Teaching Tuesdays: Building Fine Motor Skills

Fine Motor skills are an important part of every child’s development. These skills assist in every day activities such as printing, dressing, eating, and more. 
Fine motor skills are also referred to as Manual Dexterity, and is the coordination of small muscle movements  usually in coordination with the eyes. 

These are skills that most parents don’t even think about, they just come along. But what do you do if they don’t?
What happens when your child is ready for school entry, and still can’t button or zip a jacket? Or has trouble with the “pincer grasp?”
I have been faced with this dilema 3 times. Little P and Little S both have struggles with their fine motor development, and now Little C is following in their footsteps. When Little P was starting Kindergarten, he detested coloring so much he would scribble the page and then yell “done!”
I learned from that, and began looking up activities when Little S started showing the same delays.
I have learned some ways to help your Preschooler develop these crucial skills:

  • Play Doh. There are so many things to do with Play Doh. Roll it into balls, use tooth picks to make designs, make “spaghetti” and other play food, the options are endless! The best part is you can make your own, or get it at the dollar store. 
  • Coloring. Try to find pictures that interest your child. Coloring on an easel is especially good at strengthening the hand muscles. 
  • Scissor activities. If need be, you can find spring loaded scissors. This can make it easier for children with weaker hand muscles.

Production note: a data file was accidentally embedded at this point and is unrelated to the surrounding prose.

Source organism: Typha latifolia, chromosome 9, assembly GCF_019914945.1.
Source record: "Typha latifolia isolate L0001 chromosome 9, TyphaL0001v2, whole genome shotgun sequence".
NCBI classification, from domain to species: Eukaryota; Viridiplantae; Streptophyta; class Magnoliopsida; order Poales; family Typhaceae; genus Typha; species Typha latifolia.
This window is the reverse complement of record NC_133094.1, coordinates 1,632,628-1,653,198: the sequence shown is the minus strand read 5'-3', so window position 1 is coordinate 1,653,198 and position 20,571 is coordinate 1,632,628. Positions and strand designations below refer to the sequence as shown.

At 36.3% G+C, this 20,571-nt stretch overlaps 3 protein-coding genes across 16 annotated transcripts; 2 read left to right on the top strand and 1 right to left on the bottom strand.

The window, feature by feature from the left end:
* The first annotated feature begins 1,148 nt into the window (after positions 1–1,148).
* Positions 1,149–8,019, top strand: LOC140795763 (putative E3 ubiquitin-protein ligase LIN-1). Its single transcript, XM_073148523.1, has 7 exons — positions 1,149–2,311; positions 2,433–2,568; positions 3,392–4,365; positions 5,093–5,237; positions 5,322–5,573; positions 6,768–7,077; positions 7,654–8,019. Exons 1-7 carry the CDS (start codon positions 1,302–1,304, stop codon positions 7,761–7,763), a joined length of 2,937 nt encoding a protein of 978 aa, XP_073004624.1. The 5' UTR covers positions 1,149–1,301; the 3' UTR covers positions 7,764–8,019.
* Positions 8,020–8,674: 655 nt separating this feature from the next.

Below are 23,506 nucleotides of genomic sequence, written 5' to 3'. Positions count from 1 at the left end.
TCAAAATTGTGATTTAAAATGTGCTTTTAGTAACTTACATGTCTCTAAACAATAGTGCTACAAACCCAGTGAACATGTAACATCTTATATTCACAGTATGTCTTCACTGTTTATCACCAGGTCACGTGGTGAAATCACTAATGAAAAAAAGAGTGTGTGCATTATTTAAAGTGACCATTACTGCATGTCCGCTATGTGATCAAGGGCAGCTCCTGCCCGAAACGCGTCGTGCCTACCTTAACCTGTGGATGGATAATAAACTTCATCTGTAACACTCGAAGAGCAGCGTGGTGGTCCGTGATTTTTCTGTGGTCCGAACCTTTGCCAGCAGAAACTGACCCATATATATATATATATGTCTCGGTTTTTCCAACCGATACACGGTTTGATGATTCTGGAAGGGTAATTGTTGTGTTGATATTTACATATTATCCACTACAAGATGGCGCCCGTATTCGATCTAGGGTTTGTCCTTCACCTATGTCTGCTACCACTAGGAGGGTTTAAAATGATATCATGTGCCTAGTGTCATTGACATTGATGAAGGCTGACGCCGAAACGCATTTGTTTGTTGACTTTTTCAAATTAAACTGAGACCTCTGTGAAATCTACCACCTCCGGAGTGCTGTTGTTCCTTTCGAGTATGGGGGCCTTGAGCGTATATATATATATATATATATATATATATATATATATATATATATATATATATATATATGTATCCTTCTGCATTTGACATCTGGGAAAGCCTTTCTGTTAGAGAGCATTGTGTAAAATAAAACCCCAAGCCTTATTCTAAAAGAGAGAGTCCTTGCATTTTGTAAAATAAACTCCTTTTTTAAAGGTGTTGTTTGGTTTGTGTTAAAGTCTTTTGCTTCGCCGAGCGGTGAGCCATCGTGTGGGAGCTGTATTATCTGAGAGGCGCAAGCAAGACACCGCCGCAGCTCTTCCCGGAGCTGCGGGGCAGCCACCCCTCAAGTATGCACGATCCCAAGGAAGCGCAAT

• Connect the dots
  • Lace up books
  • String beads on a pipe cleaner or sting. You can make a necklace or bracelet for someone special to keep it exciting!
  • Tweezers can be used in many ways, use them to pick up beads, cotton balls,  or play the classic Operation board game
  • Use eye droppers to “pick up” water. Use food coloring to make different colors of water, and experiment with the mixtures
  • Puzzles
  • Playing with Legos
The most important thing is to find what interests your child, and stay consistant. If something is hard, most children will try to quit. The reward is great, and all good things are worth working for. 


  1. This is a great list of fine motor activities. My son loves to do so many activities that are listed here, with the exception of using the scissors. He would love to use them, but I still think he’s a little young. He got a hold of a pair and he cut into my curtains ;)

  2. wow how cool is that my little brother loves these things

  3. These are great ideas. I am working on “homeschooling” activities with my 2 year-old and am always looking for ideas!

  4. These are great ideas, and the sooner you can start doing these things with your kids the better! I am a PreK teacher, and it kills me when I get students that have literally never used a pencil or crayons before at 4 years old. Great list!

  5. I was homeschooled but not at a young age. My daughter is only 2 so I haven’t done too many advanced activities, but we do play-doh, coloring books, puzzles, legos, all that stuff. I am going to do the lace up book here soon since that is awesome to have children do at a young age. My daughter has great small motor skills, so some of these that you have listed will be awesome to do during winter time this year. Thanks! (lilbittypanda at aol dot com)

  6. Yes cutting, writing, taping, glue scizzors, drawing, coloring!!

  7. I’m a Sunday school teacher for really young kids. I’ve been incorporating these elements in our class craft to help them develop motor skills especially stringing or weaving paper, joining dots and colouring. I’m running out of ideas lately. LOL. I’ll have to try the tweezer game. They would be so excited!

  8. Thank you so much for all these ideas! We love doing play-doh & Legos in our home :)

  9. This is a great list! We already know that we’ll be homeschooling when we have kids, so it’s nice that you have some resources to share.


  1. […] of the things we are working on with Little C is her Fine Motor Skills. All those muscles in her hands are crucial in activities as she grows. Her Occupational Therapist […]

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